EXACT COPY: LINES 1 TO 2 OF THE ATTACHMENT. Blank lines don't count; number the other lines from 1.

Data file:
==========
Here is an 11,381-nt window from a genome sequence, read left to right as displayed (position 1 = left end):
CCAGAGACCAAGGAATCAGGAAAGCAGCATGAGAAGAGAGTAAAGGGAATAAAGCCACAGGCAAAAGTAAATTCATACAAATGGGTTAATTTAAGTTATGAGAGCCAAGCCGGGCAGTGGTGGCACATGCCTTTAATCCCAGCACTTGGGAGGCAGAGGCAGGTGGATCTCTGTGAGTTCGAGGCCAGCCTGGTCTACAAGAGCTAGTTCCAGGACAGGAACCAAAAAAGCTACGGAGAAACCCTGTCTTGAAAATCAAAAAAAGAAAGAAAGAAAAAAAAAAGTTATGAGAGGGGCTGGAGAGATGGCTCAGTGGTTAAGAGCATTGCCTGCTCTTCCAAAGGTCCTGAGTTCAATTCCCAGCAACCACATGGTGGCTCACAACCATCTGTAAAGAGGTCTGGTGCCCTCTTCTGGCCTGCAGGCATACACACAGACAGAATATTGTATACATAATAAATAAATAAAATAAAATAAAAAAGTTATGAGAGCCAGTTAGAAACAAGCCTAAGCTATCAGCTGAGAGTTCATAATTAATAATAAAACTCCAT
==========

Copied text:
Here is an 11,381-nt window from a genome sequence, read left to right as displayed (position 1 = left end):
CCAGAGACCAAGGAATCAGGAAAGCAGCATGAGAAGAGAGTAAAGGGAATAAAGCCACAGGCAAAAGTAAATTCATACAAATGGGTTAATTTAAGTTATGAGAGCCAAGCCGGGCAGTGGTGGCACATGCCTTTAATCCCAGCACTTGGGAGGCAGAGGCAGGTGGATCTCTGTGAGTTCGAGGCCAGCCTGGTCTACAAGAGCTAGTTCCAGGACAGGAACCAAAAAAGCTACGGAGAAACCCTGTCTTGAAAATCAAAAAAAGAAAGAAAGAAAAAAAAAAGTTATGAGAGGGGCTGGAGAGATGGCTCAGTGGTTAAGAGCATTGCCTGCTCTTCCAAAGGTCCTGAGTTCAATTCCCAGCAACCACATGGTGGCTCACAACCATCTGTAAAGAGGTCTGGTGCCCTCTTCTGGCCTGCAGGCATACACACAGACAGAATATTGTATACATAATAAATAAATAAAATAAAATAAAAAAGTTATGAGAGCCAGTTAGAAACAAGCCTAAGCTATCAGCTGAGAGTTCATAATTAATAATAAAACTCCAT